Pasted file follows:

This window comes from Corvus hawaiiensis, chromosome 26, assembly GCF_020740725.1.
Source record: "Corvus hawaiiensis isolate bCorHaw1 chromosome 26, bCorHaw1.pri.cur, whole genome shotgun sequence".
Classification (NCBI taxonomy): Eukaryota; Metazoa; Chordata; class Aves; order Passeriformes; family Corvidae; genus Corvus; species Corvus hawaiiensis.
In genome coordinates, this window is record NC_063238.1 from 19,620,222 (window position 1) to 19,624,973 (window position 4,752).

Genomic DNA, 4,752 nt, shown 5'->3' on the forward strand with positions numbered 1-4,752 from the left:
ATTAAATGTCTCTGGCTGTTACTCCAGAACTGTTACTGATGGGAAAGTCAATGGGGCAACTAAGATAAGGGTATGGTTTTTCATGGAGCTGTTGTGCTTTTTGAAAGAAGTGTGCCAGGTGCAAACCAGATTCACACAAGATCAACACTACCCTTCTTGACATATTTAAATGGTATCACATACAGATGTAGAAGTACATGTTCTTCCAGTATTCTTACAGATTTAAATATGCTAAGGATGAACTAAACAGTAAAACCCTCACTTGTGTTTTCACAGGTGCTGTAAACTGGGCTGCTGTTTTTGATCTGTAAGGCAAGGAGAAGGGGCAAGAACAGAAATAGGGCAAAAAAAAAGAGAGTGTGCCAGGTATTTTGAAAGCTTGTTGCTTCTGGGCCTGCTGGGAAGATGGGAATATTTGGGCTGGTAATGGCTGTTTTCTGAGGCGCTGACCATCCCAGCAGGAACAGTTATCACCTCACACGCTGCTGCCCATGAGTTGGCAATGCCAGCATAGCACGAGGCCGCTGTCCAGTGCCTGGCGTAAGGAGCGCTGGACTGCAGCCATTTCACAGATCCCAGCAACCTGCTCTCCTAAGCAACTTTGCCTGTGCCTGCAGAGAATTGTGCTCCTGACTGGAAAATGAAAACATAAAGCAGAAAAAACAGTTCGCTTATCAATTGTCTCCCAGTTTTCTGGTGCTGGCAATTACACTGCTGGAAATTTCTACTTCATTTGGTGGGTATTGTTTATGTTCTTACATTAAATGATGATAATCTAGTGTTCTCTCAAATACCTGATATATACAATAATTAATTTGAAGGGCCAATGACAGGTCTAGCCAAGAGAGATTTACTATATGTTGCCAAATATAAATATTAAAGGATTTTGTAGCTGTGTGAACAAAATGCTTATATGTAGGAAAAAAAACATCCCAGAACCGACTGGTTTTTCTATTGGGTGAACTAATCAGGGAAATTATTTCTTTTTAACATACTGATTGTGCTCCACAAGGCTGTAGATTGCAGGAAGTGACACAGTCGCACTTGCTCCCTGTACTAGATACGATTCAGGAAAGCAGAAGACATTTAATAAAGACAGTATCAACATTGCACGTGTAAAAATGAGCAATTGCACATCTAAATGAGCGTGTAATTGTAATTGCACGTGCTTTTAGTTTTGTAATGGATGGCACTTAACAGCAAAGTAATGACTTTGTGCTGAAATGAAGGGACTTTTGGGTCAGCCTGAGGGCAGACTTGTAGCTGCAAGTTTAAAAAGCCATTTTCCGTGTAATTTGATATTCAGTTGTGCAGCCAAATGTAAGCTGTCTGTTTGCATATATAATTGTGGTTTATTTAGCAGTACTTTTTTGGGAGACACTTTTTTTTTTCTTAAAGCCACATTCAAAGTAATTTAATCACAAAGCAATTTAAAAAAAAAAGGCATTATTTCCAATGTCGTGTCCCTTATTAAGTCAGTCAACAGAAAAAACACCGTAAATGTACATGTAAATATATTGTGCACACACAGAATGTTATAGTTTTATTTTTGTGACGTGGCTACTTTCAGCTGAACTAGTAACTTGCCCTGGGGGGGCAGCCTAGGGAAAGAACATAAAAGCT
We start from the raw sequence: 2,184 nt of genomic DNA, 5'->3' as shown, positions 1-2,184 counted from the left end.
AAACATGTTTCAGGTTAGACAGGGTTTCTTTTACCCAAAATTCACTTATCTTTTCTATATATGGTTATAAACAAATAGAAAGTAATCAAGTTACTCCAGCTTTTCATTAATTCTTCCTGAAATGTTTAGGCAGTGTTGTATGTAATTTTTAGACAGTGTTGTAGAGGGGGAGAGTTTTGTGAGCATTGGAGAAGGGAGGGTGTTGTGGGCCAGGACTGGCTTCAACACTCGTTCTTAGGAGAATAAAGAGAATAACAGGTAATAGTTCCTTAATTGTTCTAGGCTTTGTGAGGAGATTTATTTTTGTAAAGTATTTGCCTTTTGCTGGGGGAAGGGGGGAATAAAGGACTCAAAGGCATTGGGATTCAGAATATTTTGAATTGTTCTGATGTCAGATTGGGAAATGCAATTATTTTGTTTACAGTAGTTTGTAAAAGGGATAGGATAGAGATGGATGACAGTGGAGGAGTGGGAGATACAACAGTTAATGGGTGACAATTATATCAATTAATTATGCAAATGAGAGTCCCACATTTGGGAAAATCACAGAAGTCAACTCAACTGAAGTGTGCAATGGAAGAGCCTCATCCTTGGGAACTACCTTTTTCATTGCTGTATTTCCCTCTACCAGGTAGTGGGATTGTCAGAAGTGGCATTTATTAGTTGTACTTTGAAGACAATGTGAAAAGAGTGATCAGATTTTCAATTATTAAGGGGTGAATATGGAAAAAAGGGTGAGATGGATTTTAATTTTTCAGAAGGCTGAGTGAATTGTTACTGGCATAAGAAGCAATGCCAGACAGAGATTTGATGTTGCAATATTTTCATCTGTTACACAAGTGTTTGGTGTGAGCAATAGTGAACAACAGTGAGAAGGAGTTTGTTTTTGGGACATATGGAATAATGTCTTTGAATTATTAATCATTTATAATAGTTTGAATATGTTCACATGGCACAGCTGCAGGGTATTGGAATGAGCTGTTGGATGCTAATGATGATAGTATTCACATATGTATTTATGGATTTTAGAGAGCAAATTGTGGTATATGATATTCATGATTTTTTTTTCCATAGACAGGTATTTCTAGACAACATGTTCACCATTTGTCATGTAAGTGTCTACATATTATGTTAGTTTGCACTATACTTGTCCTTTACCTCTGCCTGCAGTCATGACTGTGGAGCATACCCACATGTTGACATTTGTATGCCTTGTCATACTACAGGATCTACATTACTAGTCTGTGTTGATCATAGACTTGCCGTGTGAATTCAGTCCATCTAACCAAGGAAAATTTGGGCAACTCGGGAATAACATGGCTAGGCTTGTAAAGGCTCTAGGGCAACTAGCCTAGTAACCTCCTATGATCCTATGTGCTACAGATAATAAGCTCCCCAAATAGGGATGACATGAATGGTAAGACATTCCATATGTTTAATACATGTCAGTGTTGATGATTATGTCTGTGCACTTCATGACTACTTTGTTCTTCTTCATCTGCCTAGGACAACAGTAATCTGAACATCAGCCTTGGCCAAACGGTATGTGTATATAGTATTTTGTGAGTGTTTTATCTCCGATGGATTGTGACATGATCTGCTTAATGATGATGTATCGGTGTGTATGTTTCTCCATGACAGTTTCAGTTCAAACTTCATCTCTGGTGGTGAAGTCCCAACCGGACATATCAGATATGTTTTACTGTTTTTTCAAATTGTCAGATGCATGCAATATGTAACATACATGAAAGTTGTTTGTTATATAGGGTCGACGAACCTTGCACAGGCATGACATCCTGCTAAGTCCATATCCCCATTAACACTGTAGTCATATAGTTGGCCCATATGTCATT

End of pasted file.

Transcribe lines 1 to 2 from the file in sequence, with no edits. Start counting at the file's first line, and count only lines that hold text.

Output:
This window comes from Corvus hawaiiensis, chromosome 26, assembly GCF_020740725.1.
Source record: "Corvus hawaiiensis isolate bCorHaw1 chromosome 26, bCorHaw1.pri.cur, whole genome shotgun sequence".